Back in the pre-pandemic days, I basically had three options as to how to pay attention in meetings. One was to close my laptop, and actively participate. The second was to leave my laptop open, and try to not be distracted by stuff on there too much. And the third was to leave my laptop closed but to look at my phone beneath the table.

The first is, of course, the best option if my goal is to pay attention; but if I wasn’t actively participating, it wasn’t particularly easy. The second didn’t work very well; way too easy to switch over to Slack or email or whatever and then realize that I had no idea what had happened in the meeting for the last five minutes. The third option, honestly, worked better than the second, as long as I was doing something like playing a puzzle game or reviewing Japanese vocabulary. (If I’m reading Twitter, then it’s just as bad as the second option.) I won’t say that the third option is a great choice, and I probably did it too often, but it’s not bad for meetings that are mostly informational but where the information is important enough for me to want to attend the meeting.


In Zoom times, though, this changes. Having your laptop closed isn’t really an option: that’s where the Zoom screen is! So it’s way too easy to slip between option 1 and option 2. I try to use turning my camera on as a signal to myself that I’m trying to be following option 1; not sure if that helps or not.

But one surprise to me has been that there’s a fourth option, and it’s actually a good one. Early on in the pandemic, I realized that, if I didn’t move around more, my body would get actively unhappy. One solution to that problem was to get in the habit of going on a walk at some point during the day (and, actually, I can imagine taking Zoom calls on walks working well, I just don’t have experience with that), but another one was to go through the set of Silk Reeling Exercises that I’ve learned in my Tai Chi course. You can think of these as a set of stretches; that’s not really quite accurate, but it’s good enough for purposes of this post, and the details of what they are doesn’t matter.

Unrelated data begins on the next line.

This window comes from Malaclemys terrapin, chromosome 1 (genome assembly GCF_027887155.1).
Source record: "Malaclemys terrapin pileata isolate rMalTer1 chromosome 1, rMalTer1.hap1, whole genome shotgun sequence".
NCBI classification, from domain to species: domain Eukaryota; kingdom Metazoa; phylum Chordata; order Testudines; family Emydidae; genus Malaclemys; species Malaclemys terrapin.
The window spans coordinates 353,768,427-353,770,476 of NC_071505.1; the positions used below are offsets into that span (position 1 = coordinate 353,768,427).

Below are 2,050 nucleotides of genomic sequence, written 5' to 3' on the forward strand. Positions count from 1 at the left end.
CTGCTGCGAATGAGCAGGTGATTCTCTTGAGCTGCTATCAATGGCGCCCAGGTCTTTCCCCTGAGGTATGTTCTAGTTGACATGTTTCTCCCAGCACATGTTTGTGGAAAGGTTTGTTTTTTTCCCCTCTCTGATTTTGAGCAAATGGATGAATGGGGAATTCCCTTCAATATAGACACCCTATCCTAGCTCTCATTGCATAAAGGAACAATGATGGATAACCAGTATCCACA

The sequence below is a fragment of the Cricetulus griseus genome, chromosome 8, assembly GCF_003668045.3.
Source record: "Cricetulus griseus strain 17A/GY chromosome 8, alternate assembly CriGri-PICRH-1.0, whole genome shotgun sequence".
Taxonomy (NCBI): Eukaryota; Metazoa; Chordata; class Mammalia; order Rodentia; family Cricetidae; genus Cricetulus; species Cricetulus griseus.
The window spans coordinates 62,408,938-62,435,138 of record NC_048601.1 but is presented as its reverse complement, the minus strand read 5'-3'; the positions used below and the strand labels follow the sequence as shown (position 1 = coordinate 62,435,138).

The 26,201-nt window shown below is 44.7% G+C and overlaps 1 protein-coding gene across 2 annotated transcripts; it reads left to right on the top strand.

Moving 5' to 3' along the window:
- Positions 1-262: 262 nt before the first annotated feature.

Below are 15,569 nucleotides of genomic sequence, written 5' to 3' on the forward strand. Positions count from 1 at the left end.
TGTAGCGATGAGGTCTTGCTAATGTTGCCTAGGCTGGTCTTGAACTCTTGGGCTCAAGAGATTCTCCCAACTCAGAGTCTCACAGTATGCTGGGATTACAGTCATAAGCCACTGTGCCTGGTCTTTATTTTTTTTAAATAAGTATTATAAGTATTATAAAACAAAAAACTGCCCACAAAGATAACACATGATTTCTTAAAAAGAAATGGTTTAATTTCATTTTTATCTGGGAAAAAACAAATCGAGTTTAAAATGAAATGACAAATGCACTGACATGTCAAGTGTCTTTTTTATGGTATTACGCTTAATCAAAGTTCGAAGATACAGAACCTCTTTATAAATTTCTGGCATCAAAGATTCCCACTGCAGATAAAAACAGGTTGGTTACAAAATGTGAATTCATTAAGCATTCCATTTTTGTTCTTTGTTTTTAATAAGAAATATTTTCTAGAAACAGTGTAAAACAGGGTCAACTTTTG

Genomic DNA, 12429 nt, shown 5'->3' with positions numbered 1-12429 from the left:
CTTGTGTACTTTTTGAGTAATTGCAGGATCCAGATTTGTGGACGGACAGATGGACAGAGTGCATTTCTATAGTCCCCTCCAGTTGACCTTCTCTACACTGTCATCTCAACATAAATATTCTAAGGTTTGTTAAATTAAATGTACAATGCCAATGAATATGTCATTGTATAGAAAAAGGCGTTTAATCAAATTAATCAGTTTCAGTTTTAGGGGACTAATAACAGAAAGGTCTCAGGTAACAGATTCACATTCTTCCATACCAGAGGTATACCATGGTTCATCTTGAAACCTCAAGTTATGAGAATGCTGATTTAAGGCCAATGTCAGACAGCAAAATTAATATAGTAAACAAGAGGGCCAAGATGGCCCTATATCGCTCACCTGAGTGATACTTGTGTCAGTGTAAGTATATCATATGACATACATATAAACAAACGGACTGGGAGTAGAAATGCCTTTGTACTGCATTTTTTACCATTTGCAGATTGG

At any rate, I started doing those exercises during meetings that I really did want to pay attention to but where I wasn’t actively participating enough to make it easy to avoid being distracted. My back was noticeably happier once I started doing them, but also, it had the huge advantage of keeping me physically away from my laptop / iPad.

And it turns out to work really well as a means to help me focus. Yes, I am paying attention to what my body is doing as part of the Silk Reeling Exercises, my body isn’t on complete autopilot there. But I’m not paying a ton of attention to those exercises, and the parts of my brain that are paying attention to my body are different enough from the parts of my brain that are paying attention to the meeting that the latter still work quite well. In particular, the verbal parts of my brain only have one thing to pay attention to; and it probably also helps that I slip fairly easily into a semi-meditative mindset when doing the Silk Reeling Exercises, which helps me focus on whatever is going on, including the meeting that I’m listening to.


So: try exercising during meetings! Honestly, part of me thinks I should turn my camera on while I’m doing this, just to normalize it among my coworkers. I’m actually not a big fan of working from home, but this is one part of working from home that works well; it’s a lot harder to surreptitiously exercise during a meeting if you’re in a meeting room with a bunch of other people…

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